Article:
Australian Dollar Index

The Australian Dollar Index is a currency index that helps investors understand what the AUD is worth by comparing it to other currencies such as the USD. Several online brokers also offer a tradable Australian Dollar currency index.

This tutorial will cover how to start trading the Australian Dollar Index, from tips on developing a strategy to the key factors that influence its value. Our traders have also ranked the best AUD currency index brokers in 2024.

Australian Dollar Index Brokers

CMC Markets
69% of retail CFD accounts lose money.
30% up to $100 via Exinity Ltd

What Is The Australian Dollar Index?

An index is a way of monitoring the objective performance of a certain asset or group of assets, usually by comparing or compiling the performance of the whole group. Forex index trading is used to gauge the overall performance of a specific currency and the country or region it belongs to.

A currency index essentially measures the strength of a currency, such as the Australian Dollar, by comparing it to a basket of currencies from comparable countries, such as China and Japan.

The choice of currencies used in the index is up to the institution and broker that calculates it, but it is common to choose the country’s largest trading partners, with the weightings corresponding to trading volume. The Reserve Bank of Australia’s AUD trade-weighted index (TWI), for example, tracks the Australian Dollar’s performance against the country’s 17 biggest trade partners with proportional weightings updated periodically to reflect changing trade volumes:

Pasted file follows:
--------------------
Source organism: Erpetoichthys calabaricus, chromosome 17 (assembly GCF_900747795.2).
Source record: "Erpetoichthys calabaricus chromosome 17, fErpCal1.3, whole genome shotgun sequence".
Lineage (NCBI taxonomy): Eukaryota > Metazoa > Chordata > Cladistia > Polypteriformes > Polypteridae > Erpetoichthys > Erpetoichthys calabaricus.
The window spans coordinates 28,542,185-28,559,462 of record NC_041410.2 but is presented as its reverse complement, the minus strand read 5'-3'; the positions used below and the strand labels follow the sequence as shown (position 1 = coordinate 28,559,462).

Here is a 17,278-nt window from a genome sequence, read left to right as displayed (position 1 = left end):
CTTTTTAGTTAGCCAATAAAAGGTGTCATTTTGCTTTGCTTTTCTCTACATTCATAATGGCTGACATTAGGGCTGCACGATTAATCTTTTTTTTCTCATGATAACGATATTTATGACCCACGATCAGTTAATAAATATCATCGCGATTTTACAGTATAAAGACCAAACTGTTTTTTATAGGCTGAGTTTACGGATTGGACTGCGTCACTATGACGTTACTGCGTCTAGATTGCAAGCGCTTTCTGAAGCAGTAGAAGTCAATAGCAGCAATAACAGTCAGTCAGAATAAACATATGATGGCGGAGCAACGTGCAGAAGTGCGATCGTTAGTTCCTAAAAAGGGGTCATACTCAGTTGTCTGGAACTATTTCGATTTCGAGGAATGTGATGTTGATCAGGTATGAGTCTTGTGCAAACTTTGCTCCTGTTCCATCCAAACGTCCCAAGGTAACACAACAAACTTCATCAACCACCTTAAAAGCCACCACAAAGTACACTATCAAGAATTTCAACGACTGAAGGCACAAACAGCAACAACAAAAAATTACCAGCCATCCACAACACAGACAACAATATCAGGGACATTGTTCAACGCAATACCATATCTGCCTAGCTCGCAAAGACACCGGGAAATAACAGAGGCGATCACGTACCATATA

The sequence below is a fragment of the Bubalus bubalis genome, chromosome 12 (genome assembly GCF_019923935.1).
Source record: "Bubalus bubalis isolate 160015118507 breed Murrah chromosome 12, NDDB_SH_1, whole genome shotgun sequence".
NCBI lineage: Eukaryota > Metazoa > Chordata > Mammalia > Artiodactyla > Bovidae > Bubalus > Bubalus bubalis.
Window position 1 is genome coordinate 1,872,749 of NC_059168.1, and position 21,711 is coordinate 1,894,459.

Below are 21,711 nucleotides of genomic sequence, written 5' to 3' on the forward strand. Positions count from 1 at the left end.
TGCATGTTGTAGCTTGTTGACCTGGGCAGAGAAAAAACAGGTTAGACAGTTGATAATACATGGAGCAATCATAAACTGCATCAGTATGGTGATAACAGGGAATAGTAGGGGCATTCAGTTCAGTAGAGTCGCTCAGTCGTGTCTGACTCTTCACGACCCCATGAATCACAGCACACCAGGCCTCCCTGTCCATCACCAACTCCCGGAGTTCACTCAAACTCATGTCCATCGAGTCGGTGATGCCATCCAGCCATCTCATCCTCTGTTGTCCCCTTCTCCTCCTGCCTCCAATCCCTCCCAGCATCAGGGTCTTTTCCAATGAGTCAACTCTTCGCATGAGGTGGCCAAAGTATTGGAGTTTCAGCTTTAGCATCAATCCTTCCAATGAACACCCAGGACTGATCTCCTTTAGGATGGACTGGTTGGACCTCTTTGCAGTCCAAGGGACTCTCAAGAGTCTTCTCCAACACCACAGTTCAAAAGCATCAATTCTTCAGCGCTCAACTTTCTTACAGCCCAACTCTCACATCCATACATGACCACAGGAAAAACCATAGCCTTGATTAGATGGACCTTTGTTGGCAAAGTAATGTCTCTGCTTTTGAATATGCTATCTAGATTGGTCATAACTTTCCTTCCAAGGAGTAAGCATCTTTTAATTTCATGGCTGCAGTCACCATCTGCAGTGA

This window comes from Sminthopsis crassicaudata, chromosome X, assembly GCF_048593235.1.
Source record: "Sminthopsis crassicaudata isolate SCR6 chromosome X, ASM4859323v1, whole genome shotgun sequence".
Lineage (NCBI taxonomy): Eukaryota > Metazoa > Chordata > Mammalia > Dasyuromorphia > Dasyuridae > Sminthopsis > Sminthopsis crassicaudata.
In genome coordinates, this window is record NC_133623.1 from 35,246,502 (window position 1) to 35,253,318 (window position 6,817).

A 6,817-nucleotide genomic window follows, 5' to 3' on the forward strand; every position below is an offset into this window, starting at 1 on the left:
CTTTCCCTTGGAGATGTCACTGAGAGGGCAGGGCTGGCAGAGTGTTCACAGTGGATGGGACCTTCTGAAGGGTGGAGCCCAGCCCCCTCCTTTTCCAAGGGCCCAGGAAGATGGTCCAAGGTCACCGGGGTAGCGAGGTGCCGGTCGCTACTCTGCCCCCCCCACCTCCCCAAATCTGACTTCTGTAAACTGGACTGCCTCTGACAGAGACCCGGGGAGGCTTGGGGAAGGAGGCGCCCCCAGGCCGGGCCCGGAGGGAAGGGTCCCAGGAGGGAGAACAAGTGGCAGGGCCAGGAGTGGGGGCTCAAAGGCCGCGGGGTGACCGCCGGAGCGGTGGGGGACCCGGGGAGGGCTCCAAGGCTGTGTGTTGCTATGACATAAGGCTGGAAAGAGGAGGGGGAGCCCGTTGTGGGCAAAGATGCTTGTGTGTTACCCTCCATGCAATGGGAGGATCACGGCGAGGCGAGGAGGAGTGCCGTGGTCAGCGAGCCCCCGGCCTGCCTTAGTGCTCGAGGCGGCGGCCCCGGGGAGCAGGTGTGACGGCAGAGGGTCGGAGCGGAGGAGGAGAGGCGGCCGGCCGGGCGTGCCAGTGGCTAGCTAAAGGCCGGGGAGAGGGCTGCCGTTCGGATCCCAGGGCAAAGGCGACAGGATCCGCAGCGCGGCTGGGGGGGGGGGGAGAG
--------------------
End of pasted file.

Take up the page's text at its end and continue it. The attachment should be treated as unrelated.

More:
Bear in mind that the TWI was created by Australia’s central bank as a way to gauge the AUD’s overall performance, and it isn’t necessarily the index that your broker will use for trading purposes.

Online brokers will often offer their own currency indexes with weightings of their choosing. For example, CMC Markets’ Australian Dollar Index has the following eight currencies with a floating weighting that changes daily:

Price History

The Australian dollar (AUD) was rolled out in February 1966, and was first pegged to the price of gold, then to a variety of other currencies before becoming a free-floating currency in 1983.

Today, the Australian dollar is the 5th most traded currency on the forex market with a daily average value of $445 billion. The wealth of this resource-rich country has contributed to the AUD’s popularity, making it pairable with other global currencies.